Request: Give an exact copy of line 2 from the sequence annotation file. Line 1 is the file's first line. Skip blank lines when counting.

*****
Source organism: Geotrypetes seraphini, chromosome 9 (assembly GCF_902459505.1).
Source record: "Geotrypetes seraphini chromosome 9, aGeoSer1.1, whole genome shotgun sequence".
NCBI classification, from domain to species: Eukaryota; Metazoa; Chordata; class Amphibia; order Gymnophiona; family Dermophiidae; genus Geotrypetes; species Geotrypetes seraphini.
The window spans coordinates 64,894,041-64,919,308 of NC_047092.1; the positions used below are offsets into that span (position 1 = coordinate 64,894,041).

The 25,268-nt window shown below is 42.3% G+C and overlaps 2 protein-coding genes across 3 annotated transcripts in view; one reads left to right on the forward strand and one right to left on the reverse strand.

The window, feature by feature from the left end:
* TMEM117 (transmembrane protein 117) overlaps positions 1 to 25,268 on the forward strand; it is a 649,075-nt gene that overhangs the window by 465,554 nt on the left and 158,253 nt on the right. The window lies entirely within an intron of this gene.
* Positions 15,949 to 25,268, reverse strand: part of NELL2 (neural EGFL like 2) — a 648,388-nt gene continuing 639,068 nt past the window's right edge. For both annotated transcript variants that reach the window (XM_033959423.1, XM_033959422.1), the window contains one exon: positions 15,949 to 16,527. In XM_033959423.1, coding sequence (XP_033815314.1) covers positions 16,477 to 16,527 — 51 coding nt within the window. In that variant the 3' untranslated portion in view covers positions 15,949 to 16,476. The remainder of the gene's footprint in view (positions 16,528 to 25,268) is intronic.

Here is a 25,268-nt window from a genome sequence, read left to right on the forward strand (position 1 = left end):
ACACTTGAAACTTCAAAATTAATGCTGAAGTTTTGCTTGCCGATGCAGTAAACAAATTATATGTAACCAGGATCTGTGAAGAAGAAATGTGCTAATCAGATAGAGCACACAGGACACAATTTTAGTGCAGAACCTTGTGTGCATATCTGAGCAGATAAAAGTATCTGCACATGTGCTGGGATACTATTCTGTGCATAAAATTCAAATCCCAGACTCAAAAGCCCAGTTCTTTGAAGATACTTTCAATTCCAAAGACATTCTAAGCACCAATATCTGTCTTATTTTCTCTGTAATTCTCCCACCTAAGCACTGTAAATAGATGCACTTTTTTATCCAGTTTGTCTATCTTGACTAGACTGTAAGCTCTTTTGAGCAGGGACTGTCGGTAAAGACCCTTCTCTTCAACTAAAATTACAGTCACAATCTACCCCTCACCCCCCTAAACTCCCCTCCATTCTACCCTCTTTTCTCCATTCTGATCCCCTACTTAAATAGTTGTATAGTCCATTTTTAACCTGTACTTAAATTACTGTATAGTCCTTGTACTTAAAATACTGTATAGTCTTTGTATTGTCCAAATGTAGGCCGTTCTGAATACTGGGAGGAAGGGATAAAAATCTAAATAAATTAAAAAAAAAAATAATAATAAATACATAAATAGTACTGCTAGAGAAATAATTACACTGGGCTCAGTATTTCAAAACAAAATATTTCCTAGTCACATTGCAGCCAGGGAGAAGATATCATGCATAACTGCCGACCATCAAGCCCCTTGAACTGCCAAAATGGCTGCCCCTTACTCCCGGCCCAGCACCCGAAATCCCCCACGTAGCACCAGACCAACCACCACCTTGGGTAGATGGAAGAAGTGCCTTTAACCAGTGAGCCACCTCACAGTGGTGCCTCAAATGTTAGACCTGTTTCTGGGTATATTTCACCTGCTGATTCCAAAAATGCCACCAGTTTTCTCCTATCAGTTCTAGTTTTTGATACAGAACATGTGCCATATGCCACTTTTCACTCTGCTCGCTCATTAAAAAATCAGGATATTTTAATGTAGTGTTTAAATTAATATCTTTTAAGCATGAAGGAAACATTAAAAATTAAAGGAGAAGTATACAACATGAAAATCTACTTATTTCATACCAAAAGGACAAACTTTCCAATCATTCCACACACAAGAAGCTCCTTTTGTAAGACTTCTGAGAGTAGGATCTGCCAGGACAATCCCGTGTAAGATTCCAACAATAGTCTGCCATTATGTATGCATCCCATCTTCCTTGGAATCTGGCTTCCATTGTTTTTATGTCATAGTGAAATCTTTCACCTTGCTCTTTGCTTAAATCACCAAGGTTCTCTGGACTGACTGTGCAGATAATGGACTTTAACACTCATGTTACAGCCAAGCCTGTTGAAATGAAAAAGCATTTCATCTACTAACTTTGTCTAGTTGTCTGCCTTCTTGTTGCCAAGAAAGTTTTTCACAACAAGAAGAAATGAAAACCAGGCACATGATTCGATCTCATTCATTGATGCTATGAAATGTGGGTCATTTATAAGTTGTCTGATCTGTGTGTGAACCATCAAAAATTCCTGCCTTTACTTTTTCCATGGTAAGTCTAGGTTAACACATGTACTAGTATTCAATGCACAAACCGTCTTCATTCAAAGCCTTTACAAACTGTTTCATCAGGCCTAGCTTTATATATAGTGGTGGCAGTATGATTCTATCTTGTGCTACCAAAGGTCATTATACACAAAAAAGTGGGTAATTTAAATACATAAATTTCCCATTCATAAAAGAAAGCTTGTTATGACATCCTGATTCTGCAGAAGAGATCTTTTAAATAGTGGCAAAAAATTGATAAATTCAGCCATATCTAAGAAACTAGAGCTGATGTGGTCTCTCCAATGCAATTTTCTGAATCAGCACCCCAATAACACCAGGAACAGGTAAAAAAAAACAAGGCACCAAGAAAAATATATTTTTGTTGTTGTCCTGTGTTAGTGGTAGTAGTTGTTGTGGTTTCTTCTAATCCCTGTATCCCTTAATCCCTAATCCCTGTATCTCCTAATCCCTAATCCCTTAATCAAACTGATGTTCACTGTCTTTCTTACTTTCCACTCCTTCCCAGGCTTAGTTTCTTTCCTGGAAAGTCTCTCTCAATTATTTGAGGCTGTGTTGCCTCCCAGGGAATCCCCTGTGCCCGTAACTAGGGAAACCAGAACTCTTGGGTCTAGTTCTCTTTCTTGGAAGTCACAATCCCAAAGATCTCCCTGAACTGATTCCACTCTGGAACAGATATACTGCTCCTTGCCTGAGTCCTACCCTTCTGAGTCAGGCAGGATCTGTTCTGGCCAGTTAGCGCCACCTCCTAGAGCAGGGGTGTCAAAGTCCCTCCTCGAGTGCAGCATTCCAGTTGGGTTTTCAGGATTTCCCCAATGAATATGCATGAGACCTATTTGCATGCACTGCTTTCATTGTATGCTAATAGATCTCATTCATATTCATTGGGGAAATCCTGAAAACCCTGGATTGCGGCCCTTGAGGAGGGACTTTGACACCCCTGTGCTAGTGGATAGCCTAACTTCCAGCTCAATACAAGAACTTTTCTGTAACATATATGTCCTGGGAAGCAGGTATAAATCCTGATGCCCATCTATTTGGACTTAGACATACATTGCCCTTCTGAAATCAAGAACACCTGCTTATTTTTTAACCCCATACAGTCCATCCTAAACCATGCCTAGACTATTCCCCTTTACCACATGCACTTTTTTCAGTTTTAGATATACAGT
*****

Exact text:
Source record: "Geotrypetes seraphini chromosome 9, aGeoSer1.1, whole genome shotgun sequence".